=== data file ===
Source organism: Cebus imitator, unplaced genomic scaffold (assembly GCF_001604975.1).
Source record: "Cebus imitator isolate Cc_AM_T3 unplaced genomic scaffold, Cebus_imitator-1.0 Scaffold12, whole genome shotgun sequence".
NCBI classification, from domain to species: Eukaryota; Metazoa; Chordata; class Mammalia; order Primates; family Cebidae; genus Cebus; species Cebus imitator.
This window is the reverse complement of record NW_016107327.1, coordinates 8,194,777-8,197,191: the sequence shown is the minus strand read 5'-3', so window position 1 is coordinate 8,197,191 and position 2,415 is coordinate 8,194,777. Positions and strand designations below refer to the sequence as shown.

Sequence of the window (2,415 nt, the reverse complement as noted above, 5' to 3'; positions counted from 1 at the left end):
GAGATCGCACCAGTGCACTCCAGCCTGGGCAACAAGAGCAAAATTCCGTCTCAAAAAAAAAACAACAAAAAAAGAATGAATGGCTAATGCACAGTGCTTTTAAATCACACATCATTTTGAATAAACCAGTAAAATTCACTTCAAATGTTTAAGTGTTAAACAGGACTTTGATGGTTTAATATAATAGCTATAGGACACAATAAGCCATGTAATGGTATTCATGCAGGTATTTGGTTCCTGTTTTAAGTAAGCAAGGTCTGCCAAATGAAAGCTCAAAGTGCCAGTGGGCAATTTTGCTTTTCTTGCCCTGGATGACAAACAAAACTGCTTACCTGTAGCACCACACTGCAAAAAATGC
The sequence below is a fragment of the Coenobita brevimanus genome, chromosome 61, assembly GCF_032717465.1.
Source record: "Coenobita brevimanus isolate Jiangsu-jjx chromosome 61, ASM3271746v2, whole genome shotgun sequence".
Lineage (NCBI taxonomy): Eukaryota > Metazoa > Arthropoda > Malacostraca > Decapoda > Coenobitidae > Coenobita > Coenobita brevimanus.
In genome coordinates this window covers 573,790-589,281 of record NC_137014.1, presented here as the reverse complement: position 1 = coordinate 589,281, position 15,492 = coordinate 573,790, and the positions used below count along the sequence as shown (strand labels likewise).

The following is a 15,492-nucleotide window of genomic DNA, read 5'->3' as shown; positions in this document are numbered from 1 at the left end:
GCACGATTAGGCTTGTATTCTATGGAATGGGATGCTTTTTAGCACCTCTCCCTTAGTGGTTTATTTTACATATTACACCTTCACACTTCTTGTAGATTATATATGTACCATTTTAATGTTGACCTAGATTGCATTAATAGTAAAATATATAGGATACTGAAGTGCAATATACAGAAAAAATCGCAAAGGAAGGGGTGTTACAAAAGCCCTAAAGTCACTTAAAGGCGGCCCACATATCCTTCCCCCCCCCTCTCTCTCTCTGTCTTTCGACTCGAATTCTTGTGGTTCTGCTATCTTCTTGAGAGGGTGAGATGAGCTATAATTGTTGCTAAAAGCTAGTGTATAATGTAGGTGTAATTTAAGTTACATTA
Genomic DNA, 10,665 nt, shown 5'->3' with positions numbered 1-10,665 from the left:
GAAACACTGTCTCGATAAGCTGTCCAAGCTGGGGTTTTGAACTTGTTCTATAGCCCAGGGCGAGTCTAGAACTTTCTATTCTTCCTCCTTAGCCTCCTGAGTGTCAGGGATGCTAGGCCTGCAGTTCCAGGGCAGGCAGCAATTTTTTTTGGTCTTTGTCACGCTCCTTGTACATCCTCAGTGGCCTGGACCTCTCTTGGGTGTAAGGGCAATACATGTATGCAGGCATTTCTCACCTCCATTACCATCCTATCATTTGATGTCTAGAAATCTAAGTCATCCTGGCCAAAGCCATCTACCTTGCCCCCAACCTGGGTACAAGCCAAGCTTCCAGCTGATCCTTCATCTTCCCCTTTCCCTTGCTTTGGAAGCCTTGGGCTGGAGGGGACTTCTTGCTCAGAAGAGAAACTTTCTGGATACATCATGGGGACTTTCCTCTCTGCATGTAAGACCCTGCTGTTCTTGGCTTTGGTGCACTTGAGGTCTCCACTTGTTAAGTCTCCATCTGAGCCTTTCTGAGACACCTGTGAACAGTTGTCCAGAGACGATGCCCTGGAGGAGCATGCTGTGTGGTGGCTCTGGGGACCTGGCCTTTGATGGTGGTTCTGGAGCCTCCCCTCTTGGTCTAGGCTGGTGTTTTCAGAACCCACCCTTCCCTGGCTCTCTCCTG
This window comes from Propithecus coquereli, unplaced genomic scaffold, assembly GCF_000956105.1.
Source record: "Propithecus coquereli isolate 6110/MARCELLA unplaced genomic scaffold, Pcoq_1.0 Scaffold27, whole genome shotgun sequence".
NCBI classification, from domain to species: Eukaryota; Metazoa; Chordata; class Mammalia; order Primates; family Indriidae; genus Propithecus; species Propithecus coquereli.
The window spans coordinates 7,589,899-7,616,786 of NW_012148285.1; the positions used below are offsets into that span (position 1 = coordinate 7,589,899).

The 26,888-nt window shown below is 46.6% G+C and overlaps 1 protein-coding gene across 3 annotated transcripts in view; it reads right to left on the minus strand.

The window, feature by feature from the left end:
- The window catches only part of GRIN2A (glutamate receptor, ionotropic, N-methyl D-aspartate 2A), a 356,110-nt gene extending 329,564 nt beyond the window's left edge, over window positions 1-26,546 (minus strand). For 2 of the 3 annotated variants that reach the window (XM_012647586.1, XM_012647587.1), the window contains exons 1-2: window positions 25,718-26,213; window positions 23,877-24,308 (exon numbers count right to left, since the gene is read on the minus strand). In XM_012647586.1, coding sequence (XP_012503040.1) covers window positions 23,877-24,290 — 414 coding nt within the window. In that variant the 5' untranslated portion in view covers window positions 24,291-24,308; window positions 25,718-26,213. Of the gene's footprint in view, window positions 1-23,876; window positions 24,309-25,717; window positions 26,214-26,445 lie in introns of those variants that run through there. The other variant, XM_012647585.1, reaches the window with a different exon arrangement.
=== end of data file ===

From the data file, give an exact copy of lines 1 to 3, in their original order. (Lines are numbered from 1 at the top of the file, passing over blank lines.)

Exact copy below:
Source organism: Cebus imitator, unplaced genomic scaffold (assembly GCF_001604975.1).
Source record: "Cebus imitator isolate Cc_AM_T3 unplaced genomic scaffold, Cebus_imitator-1.0 Scaffold12, whole genome shotgun sequence".
NCBI classification, from domain to species: Eukaryota; Metazoa; Chordata; class Mammalia; order Primates; family Cebidae; genus Cebus; species Cebus imitator.